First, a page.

How do you find the third degree Taylor Polynomial of #f(x)=ln(x^2)# at x=1?

Answer 1

#ln(x^2)approx2(x-1)-(x-1)^2+2/3(x-1)^3#

The Taylor polynomial for #f# centered at #x=c# is given by
#T(x)=sum_(n=0)^oo(f^((n))(c)(x-c)^n)/(n!)#
Since we want a third degree polynomial, we will extend to the #(x-c)^3# term (we need to find three derivatives):
#f(x)=ln(x^2)=2ln(x)" "=>" "f(1)=2ln(1)=0#
#f'(x)=f^((1))(x)=2/x" "=>" "f^((1))(1)=2#
#f^((2))(x)=-2/x^2" "=>" "f^((2))(1)=-2#
#f^((3))(x)=4/x^3" "=>" "f^((3))(1)=4#

Then:

#ln(x^2)approxf(c)+(f^((1))(1)(x-c))/(1!)+(f^((2))(1)(x-c)^2)/(2!)+(f^((3))(1)(x-c)^3)/(3!)#
#ln(x^2)approx0+(2(x-1))/1+(-2(x-1)^2)/2+(4(x-1)^3)/(3!)#
#ln(x^2)approx2(x-1)-(x-1)^2+2/3(x-1)^3#
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Answer 2

To find the third-degree Taylor polynomial of (f(x) = \ln(x^2)) at (x = 1), we need to find the values of the function and its derivatives at (x = 1). Then, we can use the Taylor series formula to construct the polynomial.

  1. Calculate (f(x)) and its derivatives up to the third order. [f(x) = \ln(x^2)] [f'(x) = \frac{d}{dx} \ln(x^2) = \frac{1}{x^2} \cdot 2x = \frac{2}{x}] [f''(x) = \frac{d}{dx} \left(\frac{2}{x}\right) = \frac{-2}{x^2}] [f'''(x) = \frac{d}{dx} \left(\frac{-2}{x^2}\right) = \frac{4}{x^3}]

  2. Evaluate these derivatives at (x = 1): [f(1) = \ln(1^2) = \ln(1) = 0] [f'(1) = \frac{2}{1} = 2] [f''(1) = \frac{-2}{1^2} = -2] [f'''(1) = \frac{4}{1^3} = 4]

  3. Use the Taylor series formula to construct the polynomial: [P_3(x) = f(1) + f'(1)(x-1) + \frac{f''(1)}{2!}(x-1)^2 + \frac{f'''(1)}{3!}(x-1)^3]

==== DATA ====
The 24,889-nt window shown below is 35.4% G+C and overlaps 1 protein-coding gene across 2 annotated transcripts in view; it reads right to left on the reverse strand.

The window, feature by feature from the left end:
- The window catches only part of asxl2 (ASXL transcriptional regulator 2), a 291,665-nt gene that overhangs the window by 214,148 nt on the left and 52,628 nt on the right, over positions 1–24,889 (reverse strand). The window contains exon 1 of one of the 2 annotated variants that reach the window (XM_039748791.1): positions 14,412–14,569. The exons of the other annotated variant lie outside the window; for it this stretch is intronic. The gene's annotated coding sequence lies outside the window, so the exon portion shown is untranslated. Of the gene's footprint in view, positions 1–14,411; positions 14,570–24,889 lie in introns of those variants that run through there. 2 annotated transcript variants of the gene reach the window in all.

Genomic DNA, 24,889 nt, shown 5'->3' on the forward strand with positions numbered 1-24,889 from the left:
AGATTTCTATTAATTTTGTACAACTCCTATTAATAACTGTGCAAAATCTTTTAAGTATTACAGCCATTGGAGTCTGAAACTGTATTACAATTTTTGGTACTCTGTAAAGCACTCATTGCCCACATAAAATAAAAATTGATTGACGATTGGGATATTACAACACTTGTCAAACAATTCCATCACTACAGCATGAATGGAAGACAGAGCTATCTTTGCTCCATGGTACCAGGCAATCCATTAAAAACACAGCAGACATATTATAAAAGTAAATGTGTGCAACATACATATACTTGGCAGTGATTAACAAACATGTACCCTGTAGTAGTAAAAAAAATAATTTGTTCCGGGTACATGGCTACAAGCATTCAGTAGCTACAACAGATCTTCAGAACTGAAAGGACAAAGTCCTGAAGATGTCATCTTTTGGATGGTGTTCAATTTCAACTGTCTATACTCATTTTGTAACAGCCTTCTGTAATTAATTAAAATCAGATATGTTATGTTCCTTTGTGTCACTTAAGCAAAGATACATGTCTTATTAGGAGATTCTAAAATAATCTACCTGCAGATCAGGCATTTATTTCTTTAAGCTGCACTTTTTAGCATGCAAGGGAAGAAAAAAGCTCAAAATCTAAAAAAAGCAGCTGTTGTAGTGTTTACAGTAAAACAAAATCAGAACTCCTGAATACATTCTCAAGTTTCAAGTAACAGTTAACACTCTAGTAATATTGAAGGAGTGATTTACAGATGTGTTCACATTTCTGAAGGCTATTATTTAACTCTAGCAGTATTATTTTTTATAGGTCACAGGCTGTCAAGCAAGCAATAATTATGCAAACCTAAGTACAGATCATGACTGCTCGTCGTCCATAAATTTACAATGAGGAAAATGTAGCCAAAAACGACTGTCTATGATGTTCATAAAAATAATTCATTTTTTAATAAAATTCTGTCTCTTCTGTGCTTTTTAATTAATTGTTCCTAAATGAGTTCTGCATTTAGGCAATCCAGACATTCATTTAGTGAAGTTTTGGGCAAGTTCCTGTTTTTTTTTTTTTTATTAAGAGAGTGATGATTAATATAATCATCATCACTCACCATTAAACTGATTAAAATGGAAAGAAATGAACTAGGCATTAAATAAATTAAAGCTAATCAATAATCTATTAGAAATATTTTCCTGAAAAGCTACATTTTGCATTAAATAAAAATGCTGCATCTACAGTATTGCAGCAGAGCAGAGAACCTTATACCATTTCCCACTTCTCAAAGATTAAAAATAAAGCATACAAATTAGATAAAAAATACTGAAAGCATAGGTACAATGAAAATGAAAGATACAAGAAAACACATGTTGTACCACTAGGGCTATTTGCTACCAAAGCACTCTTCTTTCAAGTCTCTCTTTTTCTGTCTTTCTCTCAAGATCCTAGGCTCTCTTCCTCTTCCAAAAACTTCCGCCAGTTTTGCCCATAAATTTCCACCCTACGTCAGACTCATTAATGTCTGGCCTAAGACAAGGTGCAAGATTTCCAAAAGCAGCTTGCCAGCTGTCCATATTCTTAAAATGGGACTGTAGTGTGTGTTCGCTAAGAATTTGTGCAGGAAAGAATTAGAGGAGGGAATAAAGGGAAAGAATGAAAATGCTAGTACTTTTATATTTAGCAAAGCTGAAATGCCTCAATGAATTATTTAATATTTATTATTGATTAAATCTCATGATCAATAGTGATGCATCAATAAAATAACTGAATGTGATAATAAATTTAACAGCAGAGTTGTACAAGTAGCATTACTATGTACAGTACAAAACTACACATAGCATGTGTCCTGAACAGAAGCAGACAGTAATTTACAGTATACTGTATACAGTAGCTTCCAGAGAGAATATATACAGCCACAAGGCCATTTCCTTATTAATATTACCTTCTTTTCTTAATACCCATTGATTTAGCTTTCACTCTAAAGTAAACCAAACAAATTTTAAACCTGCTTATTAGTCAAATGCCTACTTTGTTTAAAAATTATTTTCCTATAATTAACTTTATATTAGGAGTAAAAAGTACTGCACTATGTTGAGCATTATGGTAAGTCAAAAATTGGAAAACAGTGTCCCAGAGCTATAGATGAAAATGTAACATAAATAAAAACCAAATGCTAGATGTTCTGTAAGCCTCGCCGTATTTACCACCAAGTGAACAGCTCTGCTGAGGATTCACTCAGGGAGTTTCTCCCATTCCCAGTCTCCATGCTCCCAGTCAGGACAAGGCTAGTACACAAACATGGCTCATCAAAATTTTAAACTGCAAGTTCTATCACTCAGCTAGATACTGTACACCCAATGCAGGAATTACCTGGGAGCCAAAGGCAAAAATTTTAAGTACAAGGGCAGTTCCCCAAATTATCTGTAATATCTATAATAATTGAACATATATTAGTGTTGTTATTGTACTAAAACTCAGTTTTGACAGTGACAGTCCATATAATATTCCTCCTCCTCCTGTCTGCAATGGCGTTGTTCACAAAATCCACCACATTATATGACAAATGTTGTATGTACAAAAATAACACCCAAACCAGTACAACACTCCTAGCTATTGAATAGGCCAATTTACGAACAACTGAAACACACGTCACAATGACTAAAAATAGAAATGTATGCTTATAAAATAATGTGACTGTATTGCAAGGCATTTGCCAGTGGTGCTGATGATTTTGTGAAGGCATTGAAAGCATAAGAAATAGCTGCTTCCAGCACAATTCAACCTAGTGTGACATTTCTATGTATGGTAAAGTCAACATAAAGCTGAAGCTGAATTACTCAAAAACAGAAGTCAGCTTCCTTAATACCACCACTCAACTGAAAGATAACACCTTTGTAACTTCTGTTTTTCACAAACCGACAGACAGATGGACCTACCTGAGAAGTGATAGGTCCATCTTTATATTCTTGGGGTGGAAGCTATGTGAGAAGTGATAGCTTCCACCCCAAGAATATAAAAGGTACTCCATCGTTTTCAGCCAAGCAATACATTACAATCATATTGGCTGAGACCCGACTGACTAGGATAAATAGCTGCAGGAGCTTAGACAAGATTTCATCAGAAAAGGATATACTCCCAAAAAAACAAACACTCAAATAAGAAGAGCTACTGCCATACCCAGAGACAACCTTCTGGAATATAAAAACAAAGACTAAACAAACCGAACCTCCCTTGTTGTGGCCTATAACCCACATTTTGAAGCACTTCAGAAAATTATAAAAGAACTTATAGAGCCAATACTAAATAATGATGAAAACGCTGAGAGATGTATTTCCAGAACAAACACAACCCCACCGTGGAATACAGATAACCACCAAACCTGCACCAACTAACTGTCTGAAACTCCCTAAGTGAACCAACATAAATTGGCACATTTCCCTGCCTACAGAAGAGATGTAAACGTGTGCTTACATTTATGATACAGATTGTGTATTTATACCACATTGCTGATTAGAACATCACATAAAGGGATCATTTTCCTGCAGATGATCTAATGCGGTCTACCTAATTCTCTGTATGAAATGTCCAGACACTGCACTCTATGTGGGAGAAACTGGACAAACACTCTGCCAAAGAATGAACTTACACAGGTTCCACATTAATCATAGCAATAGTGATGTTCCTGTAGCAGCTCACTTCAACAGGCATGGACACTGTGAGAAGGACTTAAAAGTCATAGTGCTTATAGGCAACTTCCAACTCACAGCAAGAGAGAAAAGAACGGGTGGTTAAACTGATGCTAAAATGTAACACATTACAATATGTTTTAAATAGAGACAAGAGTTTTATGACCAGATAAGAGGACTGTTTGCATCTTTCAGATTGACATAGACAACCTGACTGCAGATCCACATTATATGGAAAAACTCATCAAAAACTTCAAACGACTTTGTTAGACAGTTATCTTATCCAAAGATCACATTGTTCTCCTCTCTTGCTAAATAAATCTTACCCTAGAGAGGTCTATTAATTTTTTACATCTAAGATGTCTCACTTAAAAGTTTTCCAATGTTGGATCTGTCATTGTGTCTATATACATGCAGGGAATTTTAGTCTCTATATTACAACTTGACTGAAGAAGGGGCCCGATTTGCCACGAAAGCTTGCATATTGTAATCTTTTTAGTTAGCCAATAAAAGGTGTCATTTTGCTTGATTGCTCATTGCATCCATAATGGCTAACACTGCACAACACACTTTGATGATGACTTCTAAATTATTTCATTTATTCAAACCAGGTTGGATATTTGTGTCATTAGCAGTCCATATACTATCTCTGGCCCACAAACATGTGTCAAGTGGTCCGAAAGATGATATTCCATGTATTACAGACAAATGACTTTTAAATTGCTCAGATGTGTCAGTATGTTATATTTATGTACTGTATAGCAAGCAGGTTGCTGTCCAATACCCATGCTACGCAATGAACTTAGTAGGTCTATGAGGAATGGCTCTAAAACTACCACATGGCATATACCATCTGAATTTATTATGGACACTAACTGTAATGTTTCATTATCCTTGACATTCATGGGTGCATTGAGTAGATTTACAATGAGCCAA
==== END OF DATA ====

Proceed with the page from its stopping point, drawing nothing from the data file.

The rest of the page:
4. Substitute the values: [P_3(x) = 0 + 2(x-1) - \frac{2}{2!}(x-1)^2 + \frac{4}{3!}(x-1)^3]

Simplify: [P_3(x) = 2(x-1) - (x-1)^2 + \frac{4}{3}(x-1)^3]

This is the third-degree Taylor polynomial of (f(x) = \ln(x^2)) at (x = 1).

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Answer from HIX Tutor

When evaluating a one-sided limit, you need to be careful when a quantity is approaching zero since its sign is different depending on which way it is approaching zero from. Let us look at some examples.

When evaluating a one-sided limit, you need to be careful when a quantity is approaching zero since its sign is different depending on which way it is approaching zero from. Let us look at some examples.

When evaluating a one-sided limit, you need to be careful when a quantity is approaching zero since its sign is different depending on which way it is approaching zero from. Let us look at some examples.

When evaluating a one-sided limit, you need to be careful when a quantity is approaching zero since its sign is different depending on which way it is approaching zero from. Let us look at some examples.

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